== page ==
Welcome to the Bradford Grammar Teaching and Learning blog. Here we hope to discuss ideas, collate resources, and share both time-tested best practice and innovative ideas from within Bradford Grammar. Contributions come from the Teaching and Learning Champions team and all staff members alike; anyone and any idea is welcome!
This term, our pedagogical focus has been on assessment for learning and feedback. We hope the coming blogs will serve as a springboard for professional reflection; a collection of ideas to experiment with and discard as necessary. Any comments and ideas are much appreciated.
I have been using Kahoot! as a tool for doing quick and fun assessments at the end of lessons. I was first introduced to it by a colleague at one of our Teaching and Learning meetings.
At first I thought it might be time consuming, but what is great about Kahoot! is that there are (currently) 8.6 million public quizzes that other people have made that you can use.
To get started you go to www.getkahoot.com, click on ‘Sign up for Free’ and enter your details. Once logged in you can click on Public Kahoots at the Top of the screen and search for your topic. When you find one that you might want to use you can preview the questions and answers (always advisable!) by clicking on the name of the quiz.
To use the quiz you ask pupils to go to kahoot.it on their mobile devices or computers. They are then asked for a Game PIN:
When you play the quiz of your choice it generates a Game PIN which you can display on the board. Pupils then have to choose a nickname and will be added to the game. You have to be vigilant here and make sure pupils enter sensible nicknames. Most inappropriate ones are automatically changed by Kahoot! and you can click on ones you don’t like to remove them and force the pupil to choose another.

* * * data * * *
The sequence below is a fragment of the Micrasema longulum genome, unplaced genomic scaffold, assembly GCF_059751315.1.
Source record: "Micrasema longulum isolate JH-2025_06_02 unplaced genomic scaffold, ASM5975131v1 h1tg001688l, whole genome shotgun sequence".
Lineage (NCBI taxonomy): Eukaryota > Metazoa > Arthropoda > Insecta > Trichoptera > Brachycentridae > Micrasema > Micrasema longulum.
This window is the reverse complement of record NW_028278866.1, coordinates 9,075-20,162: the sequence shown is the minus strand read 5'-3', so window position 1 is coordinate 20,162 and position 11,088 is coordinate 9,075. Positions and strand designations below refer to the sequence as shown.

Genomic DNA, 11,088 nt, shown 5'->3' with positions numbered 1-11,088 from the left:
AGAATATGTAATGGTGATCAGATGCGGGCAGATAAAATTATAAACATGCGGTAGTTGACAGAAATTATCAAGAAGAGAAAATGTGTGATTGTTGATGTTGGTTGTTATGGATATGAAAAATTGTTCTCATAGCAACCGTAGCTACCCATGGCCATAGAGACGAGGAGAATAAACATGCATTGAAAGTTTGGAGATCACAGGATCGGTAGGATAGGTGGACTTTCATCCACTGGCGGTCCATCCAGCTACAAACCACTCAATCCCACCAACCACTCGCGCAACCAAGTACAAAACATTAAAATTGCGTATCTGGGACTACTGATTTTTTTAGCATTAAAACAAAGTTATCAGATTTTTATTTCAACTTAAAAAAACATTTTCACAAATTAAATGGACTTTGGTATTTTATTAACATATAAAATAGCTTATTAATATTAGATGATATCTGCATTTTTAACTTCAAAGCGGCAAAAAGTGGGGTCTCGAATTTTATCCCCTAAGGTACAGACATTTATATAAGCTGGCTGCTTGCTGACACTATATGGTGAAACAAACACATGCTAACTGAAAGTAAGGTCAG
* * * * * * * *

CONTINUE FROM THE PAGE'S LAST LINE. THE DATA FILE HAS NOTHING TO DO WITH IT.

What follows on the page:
When all the pupils have ‘joined the game’ by choosing nicknames you can Start the quiz.
The questions are displayed on your screen/board (I usually read them out also) with a few multiple choice answers. Pupils have to click on the correct colour/shape on their device to answer (see right of image below).
At the end of each question a bar chart shows how many people voted for each answer (this is anonymous) and then the leader board of nicknames is shown. At the end of the quiz I give the top 2 or 3 pupils a small prize.
- fun for pupils, I use it with KS3 pupils!
- engaging way to assess whole class understanding of a topic
- you have time to explain why the answer was correct (consolidate)
- bit unfair on slower readers (as it is against the clock)
- cannot assess individual pupil’s performance
- pupils need access to mobile device and wifi
I recommend you have a go with one of the pre-made Public Kahoots and then try building your own. It is a fun tool to with younger pupils but might get tiresome if overused!
Teachers at Bradford Grammar School often meet to share their good ideas for teaching and learning. We have decided it would be good to have this blog to make this sharing good practice easier.
If you read have tried something great in your classroom write a couple of lines about it and share it with others so they can try it too.
Please send all contributions to bgs_learning @ bradfordgrammar.com (no spaces).